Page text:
Months after South Dakota voters passed Amendment A, moving to legalize adult-use cannabis in the GOP-controlled state, Republican lawmakers continue attempting to overturn the will of their constituents.
Pot Legalization Battle Continues in South Dakota
On April 28th, the South Dakota Supreme Court heard final arguments for the adult-use marijuana debate that has been stretching on for months. Gov. Kristi Noem has remained adamant in her administration’s efforts to scale back and delay the measures passed by South Dakota voters back in November, even threatening to push back plans for a medical marijuana program from July 2021 to July 2022.
However, those attempts were scrapped in a compromise that scaled back the reach of the program – preventing at-home cultivation, use by patients under the age of 21, and possession of more than one ounce of medical marijuana. Since then, South Dakota’s Department of Health has begun requesting proposals for patient registry options and licensing systems for the opening of the program.
Many advocates of cannabis law reform have been critical of the Noem administration’s continued push to derail medical and adult-use marijuana plans. Melissa Mentele, the Executive Director of New Approach South Dakota, called Gov. Noem’s attempts, “harmful to patients and disrespectful to the people of South Dakota.”
Amendment A, the approved measure outlining the legalization of adult-use cannabis in South Dakota, has come under even more fire from the opposition. Rick Miller, a South Dakota Highway Patrol Superintendent Colonel, filed a lawsuit on behalf of the Noem administration – arguing that the legislation is unconstitutional.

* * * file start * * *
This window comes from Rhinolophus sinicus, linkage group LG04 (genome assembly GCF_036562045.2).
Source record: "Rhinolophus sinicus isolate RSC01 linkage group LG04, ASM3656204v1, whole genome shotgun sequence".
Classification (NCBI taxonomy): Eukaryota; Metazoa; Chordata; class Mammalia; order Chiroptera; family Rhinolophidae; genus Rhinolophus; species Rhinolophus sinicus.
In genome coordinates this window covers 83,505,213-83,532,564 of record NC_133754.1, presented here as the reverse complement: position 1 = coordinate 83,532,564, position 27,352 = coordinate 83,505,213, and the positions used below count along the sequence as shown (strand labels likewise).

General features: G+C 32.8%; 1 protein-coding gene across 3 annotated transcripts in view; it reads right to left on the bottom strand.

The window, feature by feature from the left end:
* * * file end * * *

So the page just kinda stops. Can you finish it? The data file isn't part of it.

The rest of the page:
The case contends that the amendment unlawfully raises the Department of Revenue – the agency assigned the duties of formulating regulations and licensing requirements – to a level of power indistinguishable from a “fourth branch of government”.
In state circuit court, Miller’s legal team argued that, “Amendment A will have significant and lasting effects on [South Dakota’s] constitution if it’s allowed to stand,” and Judge Christina Klinger agreed, striking down the measure.
“Amendment A is a revision as it has far-reaching effects on the basic nature of South Dakota’s governmental system,” ruled the circuit judge, who was appointed by Gov. Noem back in 2019.
Supporters of marijuana legalization quickly appealed the decision to the Supreme Court. Representation for advocate groups like New Approach South Dakota and South Dakotans for Better Marijuana Laws warned the Supreme Court justices of, “the damage that could be done, for the first time in [South Dakota] history, we have a court that literally throws out 417,000 votes that were cast on a piece of legislation,” and what that would mean for future ballot measures.
When South Dakotans initially passed the measure, an adult-use program was primed to be enacted on July 1st, 2021 – the same day as the state’s medical marijuana program. Now the entirety of the adult-use legalization amendment is in jeopardy, with the GOP-controlled Supreme Court set to make the final call.
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